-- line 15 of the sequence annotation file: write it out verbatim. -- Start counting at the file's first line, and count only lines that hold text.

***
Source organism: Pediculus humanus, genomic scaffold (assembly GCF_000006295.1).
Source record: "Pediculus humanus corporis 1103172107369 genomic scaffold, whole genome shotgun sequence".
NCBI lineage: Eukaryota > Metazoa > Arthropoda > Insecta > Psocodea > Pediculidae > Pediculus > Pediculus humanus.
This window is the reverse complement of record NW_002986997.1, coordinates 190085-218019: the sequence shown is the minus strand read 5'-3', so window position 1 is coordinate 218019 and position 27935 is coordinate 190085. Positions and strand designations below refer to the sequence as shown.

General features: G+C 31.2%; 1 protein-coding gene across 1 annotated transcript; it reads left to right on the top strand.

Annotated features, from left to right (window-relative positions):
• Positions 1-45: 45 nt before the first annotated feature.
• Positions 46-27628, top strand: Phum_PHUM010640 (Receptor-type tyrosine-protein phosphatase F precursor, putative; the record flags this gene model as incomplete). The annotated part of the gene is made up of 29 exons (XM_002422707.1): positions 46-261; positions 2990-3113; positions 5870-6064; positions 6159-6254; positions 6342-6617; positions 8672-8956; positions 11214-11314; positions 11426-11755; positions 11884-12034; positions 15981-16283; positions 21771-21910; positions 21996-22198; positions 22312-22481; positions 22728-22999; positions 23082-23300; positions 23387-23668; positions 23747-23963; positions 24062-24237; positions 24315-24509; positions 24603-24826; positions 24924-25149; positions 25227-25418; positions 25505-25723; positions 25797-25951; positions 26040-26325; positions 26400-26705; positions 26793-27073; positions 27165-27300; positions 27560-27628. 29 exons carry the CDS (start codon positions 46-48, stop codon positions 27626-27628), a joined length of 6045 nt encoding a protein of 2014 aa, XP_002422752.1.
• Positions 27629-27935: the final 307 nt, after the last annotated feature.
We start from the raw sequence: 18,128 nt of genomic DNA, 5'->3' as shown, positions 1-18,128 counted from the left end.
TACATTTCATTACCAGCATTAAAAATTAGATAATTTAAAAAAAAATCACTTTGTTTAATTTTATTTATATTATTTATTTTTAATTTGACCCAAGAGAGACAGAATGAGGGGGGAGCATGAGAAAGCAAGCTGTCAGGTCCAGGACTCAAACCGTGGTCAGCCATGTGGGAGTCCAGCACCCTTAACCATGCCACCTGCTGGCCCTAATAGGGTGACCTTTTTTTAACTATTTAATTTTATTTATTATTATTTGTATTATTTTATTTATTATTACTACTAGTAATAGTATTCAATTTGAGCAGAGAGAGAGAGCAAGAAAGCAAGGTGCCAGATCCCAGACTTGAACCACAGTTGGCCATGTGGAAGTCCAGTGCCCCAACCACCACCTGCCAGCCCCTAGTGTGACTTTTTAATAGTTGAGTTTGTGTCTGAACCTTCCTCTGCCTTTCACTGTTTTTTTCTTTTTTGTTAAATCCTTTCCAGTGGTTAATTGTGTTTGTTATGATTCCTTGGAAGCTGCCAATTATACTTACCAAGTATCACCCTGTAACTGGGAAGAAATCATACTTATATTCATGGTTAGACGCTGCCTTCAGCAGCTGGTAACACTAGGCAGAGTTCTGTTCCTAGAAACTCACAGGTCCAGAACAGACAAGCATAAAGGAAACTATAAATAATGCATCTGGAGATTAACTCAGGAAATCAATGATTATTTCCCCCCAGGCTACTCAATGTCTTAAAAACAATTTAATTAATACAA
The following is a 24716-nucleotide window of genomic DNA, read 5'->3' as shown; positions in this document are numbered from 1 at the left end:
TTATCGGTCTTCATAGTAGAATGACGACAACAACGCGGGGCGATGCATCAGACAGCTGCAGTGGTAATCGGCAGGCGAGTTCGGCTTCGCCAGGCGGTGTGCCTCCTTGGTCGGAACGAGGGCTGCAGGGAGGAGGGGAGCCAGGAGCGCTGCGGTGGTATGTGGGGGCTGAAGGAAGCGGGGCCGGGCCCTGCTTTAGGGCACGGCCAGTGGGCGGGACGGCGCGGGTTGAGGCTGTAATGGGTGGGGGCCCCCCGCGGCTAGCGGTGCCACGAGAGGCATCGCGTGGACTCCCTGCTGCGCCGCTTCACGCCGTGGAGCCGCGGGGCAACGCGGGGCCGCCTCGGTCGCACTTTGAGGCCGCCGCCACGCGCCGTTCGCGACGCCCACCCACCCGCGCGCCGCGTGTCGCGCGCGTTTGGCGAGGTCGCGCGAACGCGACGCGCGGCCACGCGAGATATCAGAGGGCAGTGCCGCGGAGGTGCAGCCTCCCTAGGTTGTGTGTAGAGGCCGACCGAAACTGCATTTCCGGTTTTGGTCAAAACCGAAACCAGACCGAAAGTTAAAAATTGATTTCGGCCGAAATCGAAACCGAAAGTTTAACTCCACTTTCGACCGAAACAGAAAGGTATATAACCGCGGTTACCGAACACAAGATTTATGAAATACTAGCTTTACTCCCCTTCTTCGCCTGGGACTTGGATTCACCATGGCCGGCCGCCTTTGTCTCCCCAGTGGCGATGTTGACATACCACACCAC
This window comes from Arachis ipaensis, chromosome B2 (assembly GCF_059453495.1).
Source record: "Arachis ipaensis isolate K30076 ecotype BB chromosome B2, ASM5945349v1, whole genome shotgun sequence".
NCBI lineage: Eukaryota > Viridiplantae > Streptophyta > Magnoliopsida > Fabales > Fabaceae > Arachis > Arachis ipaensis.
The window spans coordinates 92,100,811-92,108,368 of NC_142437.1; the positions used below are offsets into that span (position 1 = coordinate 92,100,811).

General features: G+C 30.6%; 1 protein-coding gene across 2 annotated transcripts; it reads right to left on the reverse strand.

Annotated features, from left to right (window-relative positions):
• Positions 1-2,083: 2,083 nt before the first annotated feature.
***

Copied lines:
Source record: "Arachis ipaensis isolate K30076 ecotype BB chromosome B2, ASM5945349v1, whole genome shotgun sequence".